In Ghana, the Volta River Basin reaches across over half of the countryside. Lake Volta, the world’s largest (by surface) man-made lake, is the centerpiece of both the Volta River and the Ghanaian economy, providing a source of hydroelectric power and vast populations of fish for local people.

In an innovative partnership, WorldFish and the Water Research Institute (WRI) in Ghana have been working for more than 15 years to significantly improve the productivity of Nile tilapia through a selective breeding program.

Dr. Felix Attipoe, the Officer-in-Charge at the Aquaculture Research and Development Centre at WRI notes, “In most parts of the world such as Norway, where they experimented with salmon and in the UK, there has been a lot of improvement of farmed fish. They improve the growth and that is beneficial to the farmers and goes to improve the economy as well. However in Africa and Ghana, this was non-existent and farmers were breeding all types of tilapia and were unable to achieve the growth rate necessary for them to make much money,” he adds.

WorldFish began working with WRI on improving the Nile tilapia (Oreochromis niloticus) in the hope of replicating productivity success previously achieved in the Philippines. By selecting the fastest growing fish over eight generations, WRI developed an improved Akosombo strain. Normally, tilapia takes eight months to reach maturity from the fingerling stage, but the Akosombo strain matures in as little as five months. Not only does this bring financial reward to the local fishers, it provides the necessary dietary protein for some 170,000 Ghanaians who rely on fish from the Volta basin.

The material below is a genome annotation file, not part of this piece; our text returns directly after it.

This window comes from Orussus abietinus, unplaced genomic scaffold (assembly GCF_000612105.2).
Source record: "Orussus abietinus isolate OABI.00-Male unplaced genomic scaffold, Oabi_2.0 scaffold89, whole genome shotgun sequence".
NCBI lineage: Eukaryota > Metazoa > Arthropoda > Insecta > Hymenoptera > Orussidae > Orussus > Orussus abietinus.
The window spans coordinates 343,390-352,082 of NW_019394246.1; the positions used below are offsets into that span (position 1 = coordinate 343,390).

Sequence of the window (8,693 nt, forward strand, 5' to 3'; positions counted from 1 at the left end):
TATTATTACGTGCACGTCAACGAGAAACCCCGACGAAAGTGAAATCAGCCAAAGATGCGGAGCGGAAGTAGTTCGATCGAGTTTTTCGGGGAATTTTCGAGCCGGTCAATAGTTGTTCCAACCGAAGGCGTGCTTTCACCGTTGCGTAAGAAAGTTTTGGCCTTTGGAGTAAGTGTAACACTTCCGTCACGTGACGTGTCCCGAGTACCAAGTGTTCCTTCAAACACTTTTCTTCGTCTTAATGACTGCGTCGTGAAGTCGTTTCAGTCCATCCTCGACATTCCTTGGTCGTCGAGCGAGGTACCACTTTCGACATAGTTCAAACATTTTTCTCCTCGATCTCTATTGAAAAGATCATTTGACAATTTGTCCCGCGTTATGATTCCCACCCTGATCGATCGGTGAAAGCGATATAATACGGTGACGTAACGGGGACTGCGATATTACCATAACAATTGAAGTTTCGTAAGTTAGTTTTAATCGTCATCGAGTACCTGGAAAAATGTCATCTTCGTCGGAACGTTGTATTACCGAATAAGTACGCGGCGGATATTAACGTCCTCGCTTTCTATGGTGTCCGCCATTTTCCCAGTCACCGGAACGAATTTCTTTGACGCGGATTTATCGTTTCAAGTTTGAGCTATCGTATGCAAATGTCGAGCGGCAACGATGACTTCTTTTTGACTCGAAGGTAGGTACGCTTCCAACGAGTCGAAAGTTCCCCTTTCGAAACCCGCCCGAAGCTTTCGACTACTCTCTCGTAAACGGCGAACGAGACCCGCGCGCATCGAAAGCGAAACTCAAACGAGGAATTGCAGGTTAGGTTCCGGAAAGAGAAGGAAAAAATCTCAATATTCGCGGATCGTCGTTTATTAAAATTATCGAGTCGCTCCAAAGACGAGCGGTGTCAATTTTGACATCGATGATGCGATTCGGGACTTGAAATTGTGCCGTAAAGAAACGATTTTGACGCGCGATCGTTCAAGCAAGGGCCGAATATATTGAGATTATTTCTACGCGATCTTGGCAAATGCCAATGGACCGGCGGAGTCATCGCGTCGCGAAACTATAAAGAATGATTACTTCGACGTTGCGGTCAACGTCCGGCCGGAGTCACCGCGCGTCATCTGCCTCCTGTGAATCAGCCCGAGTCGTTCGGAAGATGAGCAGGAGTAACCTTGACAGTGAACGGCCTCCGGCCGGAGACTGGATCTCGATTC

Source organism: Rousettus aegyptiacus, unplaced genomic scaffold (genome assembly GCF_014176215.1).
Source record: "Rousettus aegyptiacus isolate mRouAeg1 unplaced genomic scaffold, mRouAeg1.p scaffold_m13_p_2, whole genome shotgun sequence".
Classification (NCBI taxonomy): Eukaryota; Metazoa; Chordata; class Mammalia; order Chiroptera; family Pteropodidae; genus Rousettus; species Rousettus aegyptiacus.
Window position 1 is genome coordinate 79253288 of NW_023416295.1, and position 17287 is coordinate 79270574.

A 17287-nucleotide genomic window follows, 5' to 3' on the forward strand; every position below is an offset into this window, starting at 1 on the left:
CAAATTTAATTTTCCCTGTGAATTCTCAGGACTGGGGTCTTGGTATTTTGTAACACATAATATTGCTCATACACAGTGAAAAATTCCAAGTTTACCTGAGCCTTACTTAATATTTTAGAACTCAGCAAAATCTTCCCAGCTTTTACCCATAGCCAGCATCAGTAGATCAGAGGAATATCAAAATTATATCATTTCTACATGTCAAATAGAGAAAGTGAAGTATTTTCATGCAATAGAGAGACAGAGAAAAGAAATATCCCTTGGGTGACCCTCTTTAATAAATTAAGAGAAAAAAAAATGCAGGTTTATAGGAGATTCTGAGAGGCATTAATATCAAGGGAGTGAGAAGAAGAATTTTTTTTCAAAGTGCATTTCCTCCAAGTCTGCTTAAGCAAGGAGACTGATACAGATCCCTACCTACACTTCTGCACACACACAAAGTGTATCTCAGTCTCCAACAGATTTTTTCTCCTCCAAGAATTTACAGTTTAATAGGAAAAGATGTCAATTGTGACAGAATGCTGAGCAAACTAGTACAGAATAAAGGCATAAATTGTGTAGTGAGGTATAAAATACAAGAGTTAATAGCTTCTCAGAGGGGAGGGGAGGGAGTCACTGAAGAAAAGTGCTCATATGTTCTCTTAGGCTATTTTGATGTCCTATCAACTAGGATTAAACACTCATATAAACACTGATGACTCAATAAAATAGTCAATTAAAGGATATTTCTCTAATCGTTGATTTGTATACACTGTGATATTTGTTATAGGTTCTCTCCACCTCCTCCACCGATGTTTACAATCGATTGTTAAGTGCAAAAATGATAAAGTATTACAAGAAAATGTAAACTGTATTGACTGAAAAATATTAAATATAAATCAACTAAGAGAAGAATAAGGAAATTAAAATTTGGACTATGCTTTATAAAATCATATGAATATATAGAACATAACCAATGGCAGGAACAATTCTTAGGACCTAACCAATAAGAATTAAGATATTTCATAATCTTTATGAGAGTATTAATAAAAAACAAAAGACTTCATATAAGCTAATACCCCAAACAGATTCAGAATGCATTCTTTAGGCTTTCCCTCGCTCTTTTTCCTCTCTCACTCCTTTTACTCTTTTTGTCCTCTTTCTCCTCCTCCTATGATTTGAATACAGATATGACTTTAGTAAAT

“The tilapia industry in Ghana is booming with the new Akosombo strain. Most of the hatcheries have adopted the new strain as their brood stock, and are producing fingerlings for the whole industry. At the current pace, tilapia production in Ghana is projected to increase tenfold by 2015,” explains Felix.

Felix notes some of the advantages arising out of the partnership with WorldFish. “The partnership has been very beneficial because we are using technology which is quite advanced and for which we have benefitted from training thanks to WorldFish,” he says.

“With this training we are currently improving local fish strains and also training our partners from Cote D’Ivoire, Burkina Faso and Nigeria. Even in-country we have been able to train farmers, technicians, farm managers and what have you. Resource persons from WorldFish visit to observe what we are doing and also to infuse new ideas into our operations,” he notes.

The collaboration with WorldFish has established WRI as a trusted fishery resource for the entire region. Surplus fish is exported to Côte d’Ivoire and other neighboring countries, and Ghana has become a hub for tilapia breeding in the area.

“Ghana now is the nucleus of the breeding program for the subcontinent. What is more, we have a national breeding program ongoing and this provides the best growing materials for the farmers. Burkina Faso and Nigeria have all been here to take improved strains to culture in their home countries. We are impacting the sub-region,” he adds.